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Research: Boosting Subdominant Cancer-Specific T Cells

Dr. Mansour Haeryfar, Associate Professor of the Departments of Microbiology and Immunology and Medicine, and his team at Schulich Medicine & Dentistry have uncovered a new mechanism underlying the beneficial effects of PD-1-based “checkpoint inhibitor”, therapeutic agents that are approved for the treatment of several types of cancer and also under investigation in clinical trials for numerus other types.

Haeryfar and his team revealed that blocking programmed death-1 (PD-1), a cell surface protein found on exhausted anticancer T cells, provides the immune system with more tumor targets to go after. This study was published and also highlighted in the November edition of The Journal of Immunology, the flagship journal of the American Association of Immunologists.

 Dr. Haeryfar explains the significance of this work:

 “Killer T lymphocytes are often present in cancer patients or even inside their tumor masses; yet, they typically fail to eradicate cancer. Previous studies have demonstrated that sustained interactions between T cells and tumor cells, especially when dealing with a high tumor burden, results in T cell exhaustion. This phenomenon has been attributed to the inhibitory function of PD-1. As such, anti-PD-1 antibodies have been used to reinvigorate tumor-specific killer T cells in both preclinical studies and clinical trials. Such trials have met with success in several malignancies. However, not all cancer types or patients are equally responsive to such antibodies, and our understanding of how PD-1-based therapies (which are often referred to as “checkpoint inhibitors”) work is far from clear.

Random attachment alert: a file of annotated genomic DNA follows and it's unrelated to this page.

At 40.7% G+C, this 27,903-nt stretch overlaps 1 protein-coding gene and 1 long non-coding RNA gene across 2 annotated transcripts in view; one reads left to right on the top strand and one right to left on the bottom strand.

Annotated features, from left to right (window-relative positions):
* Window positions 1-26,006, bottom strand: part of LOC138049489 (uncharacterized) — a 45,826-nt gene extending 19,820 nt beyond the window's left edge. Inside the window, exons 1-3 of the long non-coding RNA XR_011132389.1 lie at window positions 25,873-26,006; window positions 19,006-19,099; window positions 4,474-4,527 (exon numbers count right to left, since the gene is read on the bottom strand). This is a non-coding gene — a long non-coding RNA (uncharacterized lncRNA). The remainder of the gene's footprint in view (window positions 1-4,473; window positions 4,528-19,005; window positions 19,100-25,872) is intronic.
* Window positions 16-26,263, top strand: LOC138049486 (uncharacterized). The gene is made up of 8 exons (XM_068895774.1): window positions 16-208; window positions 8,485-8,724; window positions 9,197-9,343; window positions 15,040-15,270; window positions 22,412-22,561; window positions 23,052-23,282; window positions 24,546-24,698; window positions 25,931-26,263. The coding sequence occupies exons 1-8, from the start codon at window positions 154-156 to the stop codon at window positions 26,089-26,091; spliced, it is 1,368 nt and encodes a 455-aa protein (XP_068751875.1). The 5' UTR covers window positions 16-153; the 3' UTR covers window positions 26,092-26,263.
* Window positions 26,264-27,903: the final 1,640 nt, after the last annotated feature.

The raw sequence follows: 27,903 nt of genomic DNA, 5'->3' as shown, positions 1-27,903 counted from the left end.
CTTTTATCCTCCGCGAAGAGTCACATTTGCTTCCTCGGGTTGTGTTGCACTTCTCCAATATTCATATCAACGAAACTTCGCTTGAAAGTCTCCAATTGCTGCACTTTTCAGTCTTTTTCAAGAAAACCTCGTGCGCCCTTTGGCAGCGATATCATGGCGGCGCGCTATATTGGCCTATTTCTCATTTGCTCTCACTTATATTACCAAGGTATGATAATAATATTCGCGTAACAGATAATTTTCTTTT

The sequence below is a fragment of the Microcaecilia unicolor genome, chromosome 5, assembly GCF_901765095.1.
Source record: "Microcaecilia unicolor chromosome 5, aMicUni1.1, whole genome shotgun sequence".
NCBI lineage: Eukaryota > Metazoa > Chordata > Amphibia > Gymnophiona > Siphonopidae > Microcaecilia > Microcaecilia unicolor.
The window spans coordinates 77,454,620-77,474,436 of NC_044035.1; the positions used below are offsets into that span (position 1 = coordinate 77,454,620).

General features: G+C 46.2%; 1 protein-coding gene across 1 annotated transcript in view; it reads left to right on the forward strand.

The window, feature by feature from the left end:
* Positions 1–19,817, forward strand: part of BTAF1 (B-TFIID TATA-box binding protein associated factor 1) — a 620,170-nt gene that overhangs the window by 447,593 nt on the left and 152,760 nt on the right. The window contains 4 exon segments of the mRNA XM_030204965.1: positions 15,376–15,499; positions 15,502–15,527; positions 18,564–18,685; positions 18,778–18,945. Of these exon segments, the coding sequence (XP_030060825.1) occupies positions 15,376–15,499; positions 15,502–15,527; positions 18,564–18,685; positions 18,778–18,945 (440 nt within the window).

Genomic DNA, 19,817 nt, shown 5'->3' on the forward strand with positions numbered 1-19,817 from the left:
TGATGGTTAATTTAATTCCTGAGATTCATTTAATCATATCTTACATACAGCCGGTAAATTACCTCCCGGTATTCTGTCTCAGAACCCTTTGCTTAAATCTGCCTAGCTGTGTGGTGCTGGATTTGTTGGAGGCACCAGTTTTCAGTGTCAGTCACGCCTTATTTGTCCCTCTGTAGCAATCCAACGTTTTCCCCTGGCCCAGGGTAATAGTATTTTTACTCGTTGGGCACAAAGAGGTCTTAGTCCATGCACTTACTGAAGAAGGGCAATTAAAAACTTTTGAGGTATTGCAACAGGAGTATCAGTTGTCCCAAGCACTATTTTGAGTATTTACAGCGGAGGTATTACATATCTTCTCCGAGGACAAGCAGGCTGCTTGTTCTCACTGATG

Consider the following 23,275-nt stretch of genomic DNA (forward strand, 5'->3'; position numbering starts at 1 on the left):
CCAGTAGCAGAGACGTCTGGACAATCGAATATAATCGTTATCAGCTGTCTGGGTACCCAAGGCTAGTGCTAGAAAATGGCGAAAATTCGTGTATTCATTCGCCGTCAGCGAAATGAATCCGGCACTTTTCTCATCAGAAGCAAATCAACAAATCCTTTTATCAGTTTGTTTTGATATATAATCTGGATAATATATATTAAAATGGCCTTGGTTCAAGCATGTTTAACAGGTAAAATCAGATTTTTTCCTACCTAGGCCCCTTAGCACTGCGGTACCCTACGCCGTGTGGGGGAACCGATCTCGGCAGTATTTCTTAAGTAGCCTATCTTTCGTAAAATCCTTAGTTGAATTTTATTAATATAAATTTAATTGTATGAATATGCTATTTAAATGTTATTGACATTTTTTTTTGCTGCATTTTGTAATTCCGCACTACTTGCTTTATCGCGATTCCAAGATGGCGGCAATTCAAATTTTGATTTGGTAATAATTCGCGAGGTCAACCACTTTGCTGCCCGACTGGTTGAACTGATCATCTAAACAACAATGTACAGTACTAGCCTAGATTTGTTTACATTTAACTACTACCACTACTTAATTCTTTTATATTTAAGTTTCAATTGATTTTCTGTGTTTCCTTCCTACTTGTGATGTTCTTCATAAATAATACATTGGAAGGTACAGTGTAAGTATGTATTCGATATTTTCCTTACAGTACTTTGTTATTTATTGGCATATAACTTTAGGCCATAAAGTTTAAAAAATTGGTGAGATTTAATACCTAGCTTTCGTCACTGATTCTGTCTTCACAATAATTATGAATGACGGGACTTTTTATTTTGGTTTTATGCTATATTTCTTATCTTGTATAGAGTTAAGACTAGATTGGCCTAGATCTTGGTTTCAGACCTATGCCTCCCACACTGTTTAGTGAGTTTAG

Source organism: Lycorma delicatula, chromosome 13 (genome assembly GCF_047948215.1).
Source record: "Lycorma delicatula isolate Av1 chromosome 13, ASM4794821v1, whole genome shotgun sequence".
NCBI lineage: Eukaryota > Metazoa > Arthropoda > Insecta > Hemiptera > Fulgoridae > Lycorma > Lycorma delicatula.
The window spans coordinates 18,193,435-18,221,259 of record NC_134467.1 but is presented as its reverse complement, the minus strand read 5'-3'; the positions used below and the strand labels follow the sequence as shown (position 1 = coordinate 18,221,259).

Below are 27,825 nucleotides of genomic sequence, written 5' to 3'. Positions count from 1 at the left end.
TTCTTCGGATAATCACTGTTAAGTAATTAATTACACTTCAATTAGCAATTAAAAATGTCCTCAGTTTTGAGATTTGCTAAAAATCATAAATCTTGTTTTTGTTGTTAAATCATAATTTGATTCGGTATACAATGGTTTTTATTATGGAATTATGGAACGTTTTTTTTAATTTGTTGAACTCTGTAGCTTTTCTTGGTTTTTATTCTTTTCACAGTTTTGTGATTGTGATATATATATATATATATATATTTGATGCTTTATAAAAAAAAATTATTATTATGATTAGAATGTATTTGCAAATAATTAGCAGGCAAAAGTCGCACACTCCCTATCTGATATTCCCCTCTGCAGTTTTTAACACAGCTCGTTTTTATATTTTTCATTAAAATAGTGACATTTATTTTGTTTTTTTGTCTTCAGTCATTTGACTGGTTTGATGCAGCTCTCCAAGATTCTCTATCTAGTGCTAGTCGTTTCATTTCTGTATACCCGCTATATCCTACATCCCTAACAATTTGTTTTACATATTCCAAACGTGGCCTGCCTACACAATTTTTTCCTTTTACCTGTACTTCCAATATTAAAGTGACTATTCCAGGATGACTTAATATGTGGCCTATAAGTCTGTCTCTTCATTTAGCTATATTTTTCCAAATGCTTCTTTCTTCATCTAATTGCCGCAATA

Many studies to date have focused on the effects of anti-PD-1 antibodies on the response magnitude of so-called immunodominant T cells. These T cells respond to tumor antigens more rigorously than other T cell clones, dubbed as subdominant T cells. The above experimental approach is technically convenient and still valid. However, it ignores the fact that immunodominant T cells are “more visible” to the immune system and more likely to be tolarized as a result, to the patient’s detriment. In our recent study utilizing a clinically relevant mouse model, we investigated the effect of an anti-PD-1 antibody on both immunodominant and subdominant anticancer T cell responses. Much to our surprise, we found that PD-1 blockade selectively boosted several important functions of subdominant T cells.

Mechanistically, we discovered that blocking PD-1 prevents immunodominant T cells to compete with and lyse subdominant T cells. Therefore, interfering with PD-1’s action prolongs the survival of subdominant T cells, which may sometimes be more protective against cancer. Also importantly, this immune-enhancing effect was not exerted at the expense of immunodominant responses. Therefore, my team has demonstrated, for the first time to my knowledge, that blocking PD-1 allows the immune system to efficiently target more tumor antigens. This has obvious implications for cancer immunotherapy and for antitumor vaccine design.”